“Yeah, I have – in different amounts with different guys. I hadn’t seen Anthony [Kiedis] until the other day – I ran into him at Chad Smith’s birthday. But we text. I play Fantasy Basketball with Flea – he and I are in contact often. And then I’ve had the good fortune of just continuing to work with Chad a lot in the last two years – doing some records, and recording a lot with Andrew Watt.”

How did you get involved with Pearl Jam?

“The Chili Peppers and Pearl Jam have a long, intertwined history. The Chili Peppers took Pearl Jam out on one of their first tours back in 1991. Jack Irons – the original drummer of the Chili Peppers – connected Eddie with Stone [Gossard] and Jeff [Ament] in Seattle. And then Jack Irons went on to become the drummer in Pearl Jam for a little bit. Basically, the Chili Peppers and Pearl Jam have just been close. 

“At some point, we connected. It was 2016 that I really saw them more – we did the same festival in New Orleans. We became a little closer over time – did some gigs with Mike McCready for various charities, and Eddie came down and played the benefit fundraiser for Flea’s music school in Silverlake. 

“When their new album was going to come out – right before the pandemic – they felt they needed a little bit of help. Predominantly with background vocals and a couple other things. So, they had offered me the position of opening their tour and they said, ‘Since you’re there, you can sing a couple of bits, play percussion. Anything that’s needed.’

“As it turns out, I’m playing guitar on a song or two. I have a minor but key role at certain points of the show. But it’s really just through long history and friendships that existed before I was even around. But lucky for me I was a huge fan of them when I was a kid and I’m quite familiar with their older music. So, it’s not like joining some band that is just ‘another band.’ 

I don’t really play that much guitar in Pearl Jam. I play on four songs maybe at the most, and rarely will all four be in the same set

“For me, the friend that I mentioned whose fretless bass I played, he only owned a fretless because he was a big fan of Jeff Ament, and I was like, ‘You should get a fretless!’ I have a great picture of Jeff playing that bass that I sent to my friend’s mom – which is a really nice, full-circle moment.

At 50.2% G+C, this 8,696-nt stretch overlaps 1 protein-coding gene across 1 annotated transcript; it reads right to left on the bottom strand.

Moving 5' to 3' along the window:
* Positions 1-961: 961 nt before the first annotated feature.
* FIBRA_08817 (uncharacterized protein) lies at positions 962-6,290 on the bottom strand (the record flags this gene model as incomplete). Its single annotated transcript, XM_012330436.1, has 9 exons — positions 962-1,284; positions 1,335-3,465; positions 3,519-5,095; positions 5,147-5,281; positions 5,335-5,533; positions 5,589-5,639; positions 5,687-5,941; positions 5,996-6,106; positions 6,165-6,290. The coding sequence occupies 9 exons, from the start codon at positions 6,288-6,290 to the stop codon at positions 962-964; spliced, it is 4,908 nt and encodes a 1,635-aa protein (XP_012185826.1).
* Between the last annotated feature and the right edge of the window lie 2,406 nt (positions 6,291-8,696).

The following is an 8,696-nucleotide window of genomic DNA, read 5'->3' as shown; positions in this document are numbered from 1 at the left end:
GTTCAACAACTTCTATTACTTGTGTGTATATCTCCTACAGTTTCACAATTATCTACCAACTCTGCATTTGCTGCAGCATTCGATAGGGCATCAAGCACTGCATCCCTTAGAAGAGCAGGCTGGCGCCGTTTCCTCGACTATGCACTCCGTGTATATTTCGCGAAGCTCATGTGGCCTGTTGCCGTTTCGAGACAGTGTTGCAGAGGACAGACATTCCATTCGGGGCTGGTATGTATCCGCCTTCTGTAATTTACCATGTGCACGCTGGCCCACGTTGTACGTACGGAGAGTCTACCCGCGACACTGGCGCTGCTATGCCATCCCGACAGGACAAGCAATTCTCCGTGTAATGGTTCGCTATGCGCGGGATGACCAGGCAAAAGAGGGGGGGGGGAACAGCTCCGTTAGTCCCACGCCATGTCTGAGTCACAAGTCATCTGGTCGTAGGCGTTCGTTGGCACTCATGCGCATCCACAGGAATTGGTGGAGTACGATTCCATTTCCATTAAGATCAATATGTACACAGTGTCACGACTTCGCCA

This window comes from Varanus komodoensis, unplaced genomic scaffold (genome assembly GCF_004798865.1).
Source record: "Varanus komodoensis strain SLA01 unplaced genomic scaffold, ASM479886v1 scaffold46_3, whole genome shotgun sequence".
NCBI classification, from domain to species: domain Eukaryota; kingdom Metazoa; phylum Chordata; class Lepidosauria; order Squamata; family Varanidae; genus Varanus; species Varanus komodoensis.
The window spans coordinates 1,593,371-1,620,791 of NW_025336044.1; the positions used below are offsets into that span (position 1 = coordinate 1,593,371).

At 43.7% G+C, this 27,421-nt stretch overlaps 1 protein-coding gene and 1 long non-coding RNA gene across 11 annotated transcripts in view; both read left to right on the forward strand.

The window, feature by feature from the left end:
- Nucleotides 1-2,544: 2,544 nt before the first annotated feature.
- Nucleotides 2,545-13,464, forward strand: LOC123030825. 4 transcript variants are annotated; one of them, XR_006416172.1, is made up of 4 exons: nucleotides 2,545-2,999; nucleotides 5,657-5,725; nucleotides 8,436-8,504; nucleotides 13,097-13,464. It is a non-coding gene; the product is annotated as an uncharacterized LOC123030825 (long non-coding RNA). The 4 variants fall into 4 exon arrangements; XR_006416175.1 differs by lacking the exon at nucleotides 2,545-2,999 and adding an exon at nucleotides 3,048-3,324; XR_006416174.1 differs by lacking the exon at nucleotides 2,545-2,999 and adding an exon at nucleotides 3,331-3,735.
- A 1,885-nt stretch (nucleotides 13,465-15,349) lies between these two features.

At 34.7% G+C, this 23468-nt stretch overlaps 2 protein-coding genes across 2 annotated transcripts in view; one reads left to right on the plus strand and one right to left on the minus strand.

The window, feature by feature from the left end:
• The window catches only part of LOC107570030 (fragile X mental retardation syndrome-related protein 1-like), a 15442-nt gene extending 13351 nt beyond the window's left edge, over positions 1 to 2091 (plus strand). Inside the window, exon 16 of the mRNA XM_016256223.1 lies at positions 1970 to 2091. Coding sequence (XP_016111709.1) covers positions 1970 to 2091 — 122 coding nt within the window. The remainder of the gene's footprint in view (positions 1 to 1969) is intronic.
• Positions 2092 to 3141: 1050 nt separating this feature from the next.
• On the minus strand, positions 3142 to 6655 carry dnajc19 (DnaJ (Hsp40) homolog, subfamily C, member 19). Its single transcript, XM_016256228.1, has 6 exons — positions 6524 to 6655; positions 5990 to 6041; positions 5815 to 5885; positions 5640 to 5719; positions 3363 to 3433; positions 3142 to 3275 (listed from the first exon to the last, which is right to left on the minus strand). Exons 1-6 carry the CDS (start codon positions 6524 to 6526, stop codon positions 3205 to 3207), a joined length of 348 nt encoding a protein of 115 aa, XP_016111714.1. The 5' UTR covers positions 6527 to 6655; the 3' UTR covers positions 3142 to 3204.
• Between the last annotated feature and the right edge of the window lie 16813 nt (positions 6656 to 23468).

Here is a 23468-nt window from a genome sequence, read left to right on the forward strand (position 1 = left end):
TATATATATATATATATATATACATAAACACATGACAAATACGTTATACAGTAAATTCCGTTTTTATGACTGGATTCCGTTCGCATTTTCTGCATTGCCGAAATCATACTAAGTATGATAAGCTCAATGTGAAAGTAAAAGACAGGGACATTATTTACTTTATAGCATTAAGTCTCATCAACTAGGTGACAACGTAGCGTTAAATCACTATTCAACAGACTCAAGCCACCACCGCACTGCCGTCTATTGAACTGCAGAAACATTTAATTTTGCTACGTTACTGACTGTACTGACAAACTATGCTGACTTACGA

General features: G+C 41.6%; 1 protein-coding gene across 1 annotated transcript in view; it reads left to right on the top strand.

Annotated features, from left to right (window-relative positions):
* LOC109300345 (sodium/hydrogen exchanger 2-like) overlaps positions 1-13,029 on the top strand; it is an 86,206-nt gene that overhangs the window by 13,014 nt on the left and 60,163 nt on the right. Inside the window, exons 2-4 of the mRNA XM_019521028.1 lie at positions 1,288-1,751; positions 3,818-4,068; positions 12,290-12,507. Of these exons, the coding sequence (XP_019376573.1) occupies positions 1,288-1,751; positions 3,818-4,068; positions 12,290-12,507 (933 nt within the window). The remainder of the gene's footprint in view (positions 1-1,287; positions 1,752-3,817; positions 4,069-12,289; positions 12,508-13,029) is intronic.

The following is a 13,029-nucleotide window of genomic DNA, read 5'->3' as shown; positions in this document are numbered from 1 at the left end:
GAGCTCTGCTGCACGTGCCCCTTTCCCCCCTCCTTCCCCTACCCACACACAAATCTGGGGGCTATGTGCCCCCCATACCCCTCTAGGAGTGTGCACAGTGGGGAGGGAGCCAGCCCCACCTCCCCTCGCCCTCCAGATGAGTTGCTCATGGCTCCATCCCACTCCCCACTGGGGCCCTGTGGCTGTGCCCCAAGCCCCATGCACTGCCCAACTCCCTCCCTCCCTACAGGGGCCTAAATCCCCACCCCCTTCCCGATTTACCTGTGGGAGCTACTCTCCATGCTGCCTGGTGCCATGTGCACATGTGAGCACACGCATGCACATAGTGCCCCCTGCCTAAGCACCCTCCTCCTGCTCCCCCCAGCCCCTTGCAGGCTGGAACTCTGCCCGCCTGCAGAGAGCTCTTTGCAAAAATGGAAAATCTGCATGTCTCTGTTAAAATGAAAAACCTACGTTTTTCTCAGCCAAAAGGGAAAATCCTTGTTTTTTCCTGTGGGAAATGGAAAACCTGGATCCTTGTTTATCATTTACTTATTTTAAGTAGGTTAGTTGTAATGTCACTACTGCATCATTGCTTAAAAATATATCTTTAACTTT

“So, I wasn’t a stranger. It kind of made sense for me to join the Chili Peppers – when John decided not to do it at that period, I had been around for so long and friends toured with them, having me around wasn’t something that was an adjustment. Kind of the same with Pearl Jam. Not as much, maybe – because I didn’t know them as much, not living in Seattle. But having me around wouldn’t be that strange or different.”

How is it determined what you will be playing with Pearl Jam? As Eddie also plays a lot of guitar, there can potentially be four guitarists on stage.

“I don’t really play that much guitar. I play on four songs maybe at the most, and rarely will all four be in the same set. So, I’d say two or three a night. It has a lot to do with their latest album, Gigaton, was recorded over a long period of time and there were different sessions of overdubbing. So, there’s a lot of parts that might need a couple of extra hands.

“I’m never taking a guitar part that’s more essential than Stone or Mike. And Eddie plays guitar quite a bit in the band, but not as much on the newer stuff. He played a lot of guitar on the songs that he wrote, but he doesn’t play on those live. So, one of the ones I play on is a song where on the record there’s Eddie, Stone, and Mike playing. Eddie doesn’t want to play that song live, so I’m playing one of the little parts.”

Which songs do you play live with Pearl Jam?

“I play on Superblood Wolfmoon, Seven O’Clock – and that’s the one song where four of us are holding guitars at one point. But I honestly don’t think Eddie plays until the latter verse – right before the final chorus. So, when he starts playing, we almost crisscross. There might be one chorus where there’s four guitars at once. 

“But then the minute the last chorus is over and the outro begins, I hand my guitar to my tech. I could just hold it, but I feel like I want there to be one less guitar. So then I just sing from that point on. I might be forgetting one, but I know I do a little part in In My Tree.”

I finally built a studio. For the first time in my life, I have the ability to record whenever I want

What's next on the cards for your solo material, and how long do you plan to tour with Pearl Jam?

“I have a slightly unrealistic/pompous bet with myself that I would be able to put out a record every year. So, I’m in year three of Pluralone’s existence, and I’m dangerously close to losing that bet and not having a record out this year. But the clock isn’t up yet. I’m trying to make as much music as possible under my own little solo moniker. And then whatever Pearl Jam has on the calendar. 

“For the foreseeable future I’ll be with them, since it’s still in support of the Gigaton album. I’m by no means a member of Pearl Jam, but I’m definitely committed to touring this next cycle. They’ve been so welcoming, and they’re totally conscious and supportive of my music and my solo work.

“But I’ve been doing a lot of recording with friends, and like I said, with Andrew and Chad. There’s pretty much something going on every day. I finally built a studio. For the first time in my life, I have the ability to record whenever I want.”

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Greg Prato

Greg is a contributing writer at Guitar World. He has written for other outlets over the years, and has been lucky to interview some of his favorite all-time guitarists and bassists: Tony Iommi, Ace Frehley, Adrian Belew, Andy Summers, East Bay Ray, Billy Corgan, Alex Lifeson, Geddy Lee, Les Claypool, and Mike Watt, among others (and even took lessons from John Petrucci back in the summer of ’91!). He is the author of such books as Grunge Is Dead: The Oral History of Seattle Rock Music, Shredders: The Oral History of Speed Guitar (And More) and Touched by Magic: The Tommy Bolin Story.